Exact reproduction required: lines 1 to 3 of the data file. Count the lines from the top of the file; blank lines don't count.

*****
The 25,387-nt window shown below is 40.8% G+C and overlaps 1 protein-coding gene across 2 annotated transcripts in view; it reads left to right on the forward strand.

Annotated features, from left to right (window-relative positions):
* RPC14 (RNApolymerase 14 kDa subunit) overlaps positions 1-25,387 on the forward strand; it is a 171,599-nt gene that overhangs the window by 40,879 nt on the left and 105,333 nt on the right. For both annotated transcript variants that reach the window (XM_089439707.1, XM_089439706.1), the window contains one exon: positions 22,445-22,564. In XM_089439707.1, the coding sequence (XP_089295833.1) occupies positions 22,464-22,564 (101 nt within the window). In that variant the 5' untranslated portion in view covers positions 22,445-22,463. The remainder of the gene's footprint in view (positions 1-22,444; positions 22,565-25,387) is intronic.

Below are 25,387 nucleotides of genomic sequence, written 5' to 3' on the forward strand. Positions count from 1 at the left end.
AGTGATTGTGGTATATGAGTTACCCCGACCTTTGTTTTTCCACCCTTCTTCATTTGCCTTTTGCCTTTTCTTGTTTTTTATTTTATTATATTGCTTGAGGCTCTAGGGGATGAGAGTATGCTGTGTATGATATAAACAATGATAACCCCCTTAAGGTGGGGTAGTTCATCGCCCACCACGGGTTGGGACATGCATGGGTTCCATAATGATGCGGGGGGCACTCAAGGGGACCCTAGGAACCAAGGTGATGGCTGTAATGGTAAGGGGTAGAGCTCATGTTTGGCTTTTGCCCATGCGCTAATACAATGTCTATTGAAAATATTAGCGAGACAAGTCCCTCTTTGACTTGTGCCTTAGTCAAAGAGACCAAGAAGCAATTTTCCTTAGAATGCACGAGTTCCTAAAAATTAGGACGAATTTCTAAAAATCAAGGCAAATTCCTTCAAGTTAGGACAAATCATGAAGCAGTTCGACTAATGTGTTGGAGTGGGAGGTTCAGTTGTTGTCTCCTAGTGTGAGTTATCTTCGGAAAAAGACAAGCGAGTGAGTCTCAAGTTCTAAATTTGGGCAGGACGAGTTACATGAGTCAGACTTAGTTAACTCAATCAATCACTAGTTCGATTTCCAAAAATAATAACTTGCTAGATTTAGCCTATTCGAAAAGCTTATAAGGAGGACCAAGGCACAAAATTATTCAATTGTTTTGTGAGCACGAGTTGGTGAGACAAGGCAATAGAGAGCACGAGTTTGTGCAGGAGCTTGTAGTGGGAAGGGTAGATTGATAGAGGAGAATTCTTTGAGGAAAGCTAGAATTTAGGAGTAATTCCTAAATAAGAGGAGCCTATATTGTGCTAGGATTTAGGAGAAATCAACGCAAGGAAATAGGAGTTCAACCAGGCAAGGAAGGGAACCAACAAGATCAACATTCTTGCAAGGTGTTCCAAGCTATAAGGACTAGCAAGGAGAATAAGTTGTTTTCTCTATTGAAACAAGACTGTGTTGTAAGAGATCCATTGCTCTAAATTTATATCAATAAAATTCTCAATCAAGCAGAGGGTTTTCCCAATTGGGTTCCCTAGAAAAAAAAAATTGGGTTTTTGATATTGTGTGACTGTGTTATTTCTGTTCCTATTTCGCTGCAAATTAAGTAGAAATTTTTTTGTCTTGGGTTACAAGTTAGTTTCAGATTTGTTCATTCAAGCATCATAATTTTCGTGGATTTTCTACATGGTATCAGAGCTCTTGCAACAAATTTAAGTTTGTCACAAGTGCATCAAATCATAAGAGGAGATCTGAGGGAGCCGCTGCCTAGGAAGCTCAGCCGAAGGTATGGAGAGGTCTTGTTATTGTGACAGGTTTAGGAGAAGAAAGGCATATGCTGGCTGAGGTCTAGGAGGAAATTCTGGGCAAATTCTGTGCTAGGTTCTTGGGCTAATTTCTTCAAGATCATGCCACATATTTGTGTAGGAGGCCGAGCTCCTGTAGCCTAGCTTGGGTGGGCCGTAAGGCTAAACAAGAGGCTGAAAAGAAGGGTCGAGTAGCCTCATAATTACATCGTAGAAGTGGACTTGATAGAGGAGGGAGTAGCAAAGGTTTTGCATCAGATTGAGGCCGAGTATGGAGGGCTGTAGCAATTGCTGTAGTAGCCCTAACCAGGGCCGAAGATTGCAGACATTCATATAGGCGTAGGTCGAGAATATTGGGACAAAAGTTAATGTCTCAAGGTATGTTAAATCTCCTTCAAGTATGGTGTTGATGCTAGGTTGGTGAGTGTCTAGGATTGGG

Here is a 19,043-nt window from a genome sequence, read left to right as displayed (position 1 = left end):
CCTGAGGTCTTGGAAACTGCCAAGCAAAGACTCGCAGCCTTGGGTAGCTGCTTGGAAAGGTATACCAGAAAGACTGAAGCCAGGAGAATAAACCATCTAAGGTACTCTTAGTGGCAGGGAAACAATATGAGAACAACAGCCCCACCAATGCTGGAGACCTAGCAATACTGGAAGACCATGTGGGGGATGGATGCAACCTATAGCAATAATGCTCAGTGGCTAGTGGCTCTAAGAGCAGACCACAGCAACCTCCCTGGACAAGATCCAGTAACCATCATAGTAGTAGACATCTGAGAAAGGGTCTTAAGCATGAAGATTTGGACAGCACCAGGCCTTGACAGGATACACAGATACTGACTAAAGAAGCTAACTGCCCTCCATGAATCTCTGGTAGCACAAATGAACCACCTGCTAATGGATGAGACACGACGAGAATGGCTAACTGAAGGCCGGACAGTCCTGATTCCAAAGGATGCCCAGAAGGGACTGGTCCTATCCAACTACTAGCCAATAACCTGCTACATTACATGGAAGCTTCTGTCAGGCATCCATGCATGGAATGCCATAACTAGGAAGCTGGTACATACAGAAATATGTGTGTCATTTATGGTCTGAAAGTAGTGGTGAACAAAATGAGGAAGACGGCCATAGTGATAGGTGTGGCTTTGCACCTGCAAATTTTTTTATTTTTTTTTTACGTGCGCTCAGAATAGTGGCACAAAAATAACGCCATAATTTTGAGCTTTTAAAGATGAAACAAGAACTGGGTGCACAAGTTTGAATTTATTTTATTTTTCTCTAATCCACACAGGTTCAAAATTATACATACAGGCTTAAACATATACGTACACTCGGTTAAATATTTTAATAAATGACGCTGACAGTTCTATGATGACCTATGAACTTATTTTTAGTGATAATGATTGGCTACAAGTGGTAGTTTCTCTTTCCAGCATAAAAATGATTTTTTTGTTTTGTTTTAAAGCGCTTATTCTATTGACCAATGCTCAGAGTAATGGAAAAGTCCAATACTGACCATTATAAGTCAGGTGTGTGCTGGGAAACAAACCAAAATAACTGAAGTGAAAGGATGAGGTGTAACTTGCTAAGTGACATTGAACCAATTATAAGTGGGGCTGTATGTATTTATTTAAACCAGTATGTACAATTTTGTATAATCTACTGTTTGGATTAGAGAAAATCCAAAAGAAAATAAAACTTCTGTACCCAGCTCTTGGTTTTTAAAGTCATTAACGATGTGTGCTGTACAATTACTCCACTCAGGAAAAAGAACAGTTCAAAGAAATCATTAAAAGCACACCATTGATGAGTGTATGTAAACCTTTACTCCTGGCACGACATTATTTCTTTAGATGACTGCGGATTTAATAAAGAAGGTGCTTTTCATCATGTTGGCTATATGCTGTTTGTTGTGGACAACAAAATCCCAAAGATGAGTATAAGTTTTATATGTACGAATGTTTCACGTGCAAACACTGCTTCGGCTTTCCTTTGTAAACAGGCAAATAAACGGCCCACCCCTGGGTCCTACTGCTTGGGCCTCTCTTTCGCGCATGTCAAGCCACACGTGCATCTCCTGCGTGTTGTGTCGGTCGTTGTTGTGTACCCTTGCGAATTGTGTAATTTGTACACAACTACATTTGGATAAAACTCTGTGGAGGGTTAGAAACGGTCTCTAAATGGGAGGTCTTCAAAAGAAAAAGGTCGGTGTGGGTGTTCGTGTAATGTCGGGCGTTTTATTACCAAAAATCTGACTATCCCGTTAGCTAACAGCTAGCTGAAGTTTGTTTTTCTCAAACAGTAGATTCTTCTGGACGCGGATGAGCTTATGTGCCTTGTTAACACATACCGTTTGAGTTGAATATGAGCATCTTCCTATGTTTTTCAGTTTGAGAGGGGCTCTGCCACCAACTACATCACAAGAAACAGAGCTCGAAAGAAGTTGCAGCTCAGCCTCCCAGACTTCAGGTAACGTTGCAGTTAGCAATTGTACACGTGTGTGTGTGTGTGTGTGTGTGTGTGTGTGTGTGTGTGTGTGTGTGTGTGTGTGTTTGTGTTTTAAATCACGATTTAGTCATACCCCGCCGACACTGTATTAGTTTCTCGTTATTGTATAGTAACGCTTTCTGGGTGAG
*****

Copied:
The 25,387-nt window shown below is 40.8% G+C and overlaps 1 protein-coding gene across 2 annotated transcripts in view; it reads left to right on the forward strand.

Annotated features, from left to right (window-relative positions):
* RPC14 (RNApolymerase 14 kDa subunit) overlaps positions 1-25,387 on the forward strand; it is a 171,599-nt gene that overhangs the window by 40,879 nt on the left and 105,333 nt on the right. For both annotated transcript variants that reach the window (XM_089439707.1, XM_089439706.1), the window contains one exon: positions 22,445-22,564. In XM_089439707.1, the coding sequence (XP_089295833.1) occupies positions 22,464-22,564 (101 nt within the window). In that variant the 5' untranslated portion in view covers positions 22,445-22,463. The remainder of the gene's footprint in view (positions 1-22,444; positions 22,565-25,387) is intronic.